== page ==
It’s a debate that has raged for years. Which one is better for your braai? Charcoal, wood or gas?
Most are charcoal and wood people. But others prefer the ease and convenience of gas.
So which one is best? Well, it depends who you ask.
MasterChef winner Deena Naidoo says that although gas was convenient, he usually uses charcoal. “I think it depends on the situation. But I prefer charcoal because it just has a good ability to retain flavour. I use the gas rarely, when I am in a rush or after a long day, but charcoal is much better for a relaxed braai.”
When he does use gas, he says, he prefers to use a gas flame for braaing or grilling.
Surprisingly, gas, wood and even charcoal are all a big no-no for Max Mqadi, owner of Max’s Lifestyle, the famous shisa nyama restaurant in uMlazi, Durban. Instead, the secret to his culinary success, he says, is ordinary coal.
Mqadi started using coal several years ago when his business picked up.
“I use the coal that is used for trains,” he says. “Coal is pleasing, doesn’t taint the meat and produces tasty, tender and quality meat.”
He orders it from Joburg and although it’s a bit pricey compared with charcoal, Mqadi says it lasts longer.
“It lasts me a day. You can use charcoal when you’re having a small braai with your friends or family but it doesn’t last long if you’re running a business.”
Chef Shaun Munro is a gas fan, simply because charcoal and wood aren’t always ideal. “The gas flame heats the volcanic rock over it, so it is actually the heated rocks that cook the meat. This creates an intense, constant heat source, allowing for great flavour.”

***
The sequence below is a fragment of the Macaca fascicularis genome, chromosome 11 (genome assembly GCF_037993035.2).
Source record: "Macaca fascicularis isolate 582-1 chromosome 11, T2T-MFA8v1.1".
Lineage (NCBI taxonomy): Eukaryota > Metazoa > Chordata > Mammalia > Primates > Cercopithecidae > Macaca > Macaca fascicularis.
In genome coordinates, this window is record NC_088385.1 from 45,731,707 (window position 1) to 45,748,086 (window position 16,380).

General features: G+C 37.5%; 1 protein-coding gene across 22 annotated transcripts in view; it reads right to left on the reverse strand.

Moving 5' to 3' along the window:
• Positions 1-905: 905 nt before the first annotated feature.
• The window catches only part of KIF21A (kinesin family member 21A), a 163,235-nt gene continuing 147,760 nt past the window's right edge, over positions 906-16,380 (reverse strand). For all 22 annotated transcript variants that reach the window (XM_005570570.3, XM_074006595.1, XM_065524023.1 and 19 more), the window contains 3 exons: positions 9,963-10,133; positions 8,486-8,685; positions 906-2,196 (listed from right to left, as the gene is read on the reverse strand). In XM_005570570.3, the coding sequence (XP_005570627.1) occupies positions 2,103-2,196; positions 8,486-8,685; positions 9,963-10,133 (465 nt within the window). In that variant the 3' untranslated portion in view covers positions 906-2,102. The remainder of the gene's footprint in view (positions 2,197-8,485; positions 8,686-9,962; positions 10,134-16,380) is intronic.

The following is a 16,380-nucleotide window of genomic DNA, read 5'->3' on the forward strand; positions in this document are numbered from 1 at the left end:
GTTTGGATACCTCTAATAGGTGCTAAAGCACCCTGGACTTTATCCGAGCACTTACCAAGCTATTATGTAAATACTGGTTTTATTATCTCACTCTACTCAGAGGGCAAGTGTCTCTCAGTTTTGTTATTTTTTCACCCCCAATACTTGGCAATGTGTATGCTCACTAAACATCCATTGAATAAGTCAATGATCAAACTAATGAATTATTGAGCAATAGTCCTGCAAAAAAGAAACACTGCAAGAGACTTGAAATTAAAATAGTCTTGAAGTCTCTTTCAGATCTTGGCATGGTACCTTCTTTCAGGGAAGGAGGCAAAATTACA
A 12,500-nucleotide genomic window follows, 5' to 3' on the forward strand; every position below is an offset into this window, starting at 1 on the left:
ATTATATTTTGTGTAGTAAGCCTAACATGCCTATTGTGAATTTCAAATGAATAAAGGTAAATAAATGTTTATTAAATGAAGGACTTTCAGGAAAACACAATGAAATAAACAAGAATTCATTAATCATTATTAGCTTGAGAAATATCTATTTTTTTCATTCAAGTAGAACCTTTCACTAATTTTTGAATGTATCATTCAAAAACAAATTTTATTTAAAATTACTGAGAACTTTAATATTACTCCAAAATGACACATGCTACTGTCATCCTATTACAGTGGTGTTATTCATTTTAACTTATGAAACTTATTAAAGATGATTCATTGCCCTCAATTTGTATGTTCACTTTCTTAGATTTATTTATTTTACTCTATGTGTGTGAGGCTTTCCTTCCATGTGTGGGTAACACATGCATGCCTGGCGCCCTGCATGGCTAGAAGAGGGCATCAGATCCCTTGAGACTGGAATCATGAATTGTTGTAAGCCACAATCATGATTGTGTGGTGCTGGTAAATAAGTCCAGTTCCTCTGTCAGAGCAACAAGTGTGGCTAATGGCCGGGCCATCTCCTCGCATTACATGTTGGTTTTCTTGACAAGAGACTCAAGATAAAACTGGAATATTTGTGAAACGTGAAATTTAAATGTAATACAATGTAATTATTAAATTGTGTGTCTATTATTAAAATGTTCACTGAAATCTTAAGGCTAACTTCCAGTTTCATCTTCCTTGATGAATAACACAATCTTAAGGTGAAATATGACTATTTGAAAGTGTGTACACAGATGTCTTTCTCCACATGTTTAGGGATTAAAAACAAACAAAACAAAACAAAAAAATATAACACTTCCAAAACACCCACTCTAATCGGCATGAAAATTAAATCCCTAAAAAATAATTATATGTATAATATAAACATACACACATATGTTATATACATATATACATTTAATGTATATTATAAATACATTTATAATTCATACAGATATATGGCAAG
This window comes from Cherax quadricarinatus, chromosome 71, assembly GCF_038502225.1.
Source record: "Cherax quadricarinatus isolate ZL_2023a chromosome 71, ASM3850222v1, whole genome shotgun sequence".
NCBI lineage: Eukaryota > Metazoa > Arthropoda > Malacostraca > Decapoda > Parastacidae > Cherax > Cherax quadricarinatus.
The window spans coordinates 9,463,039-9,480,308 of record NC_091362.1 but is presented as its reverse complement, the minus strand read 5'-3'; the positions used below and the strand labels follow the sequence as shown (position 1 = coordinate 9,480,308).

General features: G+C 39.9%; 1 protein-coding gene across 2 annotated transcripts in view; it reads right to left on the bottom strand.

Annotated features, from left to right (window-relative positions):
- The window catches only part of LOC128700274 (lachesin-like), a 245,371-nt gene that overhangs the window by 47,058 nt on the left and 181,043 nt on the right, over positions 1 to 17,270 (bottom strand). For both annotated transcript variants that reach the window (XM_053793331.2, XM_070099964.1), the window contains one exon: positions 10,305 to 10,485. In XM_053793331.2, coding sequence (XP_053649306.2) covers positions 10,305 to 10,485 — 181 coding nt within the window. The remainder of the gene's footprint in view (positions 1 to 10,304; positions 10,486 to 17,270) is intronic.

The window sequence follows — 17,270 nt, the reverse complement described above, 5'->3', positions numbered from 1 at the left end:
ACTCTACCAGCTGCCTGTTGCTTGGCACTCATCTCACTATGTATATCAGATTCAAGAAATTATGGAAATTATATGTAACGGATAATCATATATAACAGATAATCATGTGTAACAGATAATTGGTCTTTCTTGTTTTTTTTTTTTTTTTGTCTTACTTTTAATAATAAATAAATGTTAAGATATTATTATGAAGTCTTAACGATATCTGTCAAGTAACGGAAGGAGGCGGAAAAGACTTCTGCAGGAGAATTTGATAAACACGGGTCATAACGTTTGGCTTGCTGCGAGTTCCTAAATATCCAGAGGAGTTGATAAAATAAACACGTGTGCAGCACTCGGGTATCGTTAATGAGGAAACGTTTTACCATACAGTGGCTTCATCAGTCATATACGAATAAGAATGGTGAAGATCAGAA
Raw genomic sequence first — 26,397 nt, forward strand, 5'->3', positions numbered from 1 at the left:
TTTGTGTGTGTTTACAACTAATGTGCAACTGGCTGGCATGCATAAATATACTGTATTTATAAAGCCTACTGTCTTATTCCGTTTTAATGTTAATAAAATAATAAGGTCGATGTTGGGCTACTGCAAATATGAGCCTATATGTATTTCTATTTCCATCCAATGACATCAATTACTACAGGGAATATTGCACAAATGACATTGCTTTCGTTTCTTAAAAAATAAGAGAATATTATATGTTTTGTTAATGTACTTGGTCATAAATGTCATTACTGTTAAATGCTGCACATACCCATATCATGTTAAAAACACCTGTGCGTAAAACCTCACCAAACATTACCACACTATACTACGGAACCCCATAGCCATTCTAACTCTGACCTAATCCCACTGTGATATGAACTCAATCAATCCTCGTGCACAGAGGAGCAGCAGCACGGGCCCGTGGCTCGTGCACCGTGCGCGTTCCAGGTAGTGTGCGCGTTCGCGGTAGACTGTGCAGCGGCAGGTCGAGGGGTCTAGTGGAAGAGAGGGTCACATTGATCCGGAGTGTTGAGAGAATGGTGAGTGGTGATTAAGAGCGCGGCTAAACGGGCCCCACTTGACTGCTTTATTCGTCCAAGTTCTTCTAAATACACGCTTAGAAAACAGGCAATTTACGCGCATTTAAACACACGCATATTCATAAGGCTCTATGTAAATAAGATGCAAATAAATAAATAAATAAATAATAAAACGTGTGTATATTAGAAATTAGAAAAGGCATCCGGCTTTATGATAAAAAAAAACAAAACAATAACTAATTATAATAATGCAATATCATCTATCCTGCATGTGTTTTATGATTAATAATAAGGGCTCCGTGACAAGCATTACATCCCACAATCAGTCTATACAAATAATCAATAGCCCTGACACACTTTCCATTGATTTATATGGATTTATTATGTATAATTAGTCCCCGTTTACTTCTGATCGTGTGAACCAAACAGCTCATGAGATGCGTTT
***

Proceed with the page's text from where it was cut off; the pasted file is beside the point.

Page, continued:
Charcoal sometimes has a funny aroma, he says, and sometimes good wood is hard to find, so gas is his favoured method. “It’s more practical and has a great grip on the meat.”
What we have found is that even though gas is easier to work with, it steams more than it smokes, which may mean your chicken skin won’t get as crisp or flavourful.
Charcoal takes a little more finesse and there is a chance of flare-ups, but it also gives you richer, smokier flavours.
Wood takes longer and most of us don’t have the time. To get that wood-smoked taste, simply add wood chips to your charcoal. The trick is to sprinkle the chips over the charcoal, spray a bit of water on the chips and let the braai smoulder.
We also got a hack for solving the problem of wet wood. Ashley Conquest, of Endless Horizons in Durban North, suggests putting sugar on wet wood.
“Sprinkle some plain white sugar over the wood and light with Blitz. The sugar burns at a high temperature which helps you increase the internal temperature of the wood, making it easier to braai with.”
* For more Braai content, browse IOL Lifestyle’s special magazine dedicated to South Africa’s favourite pastime.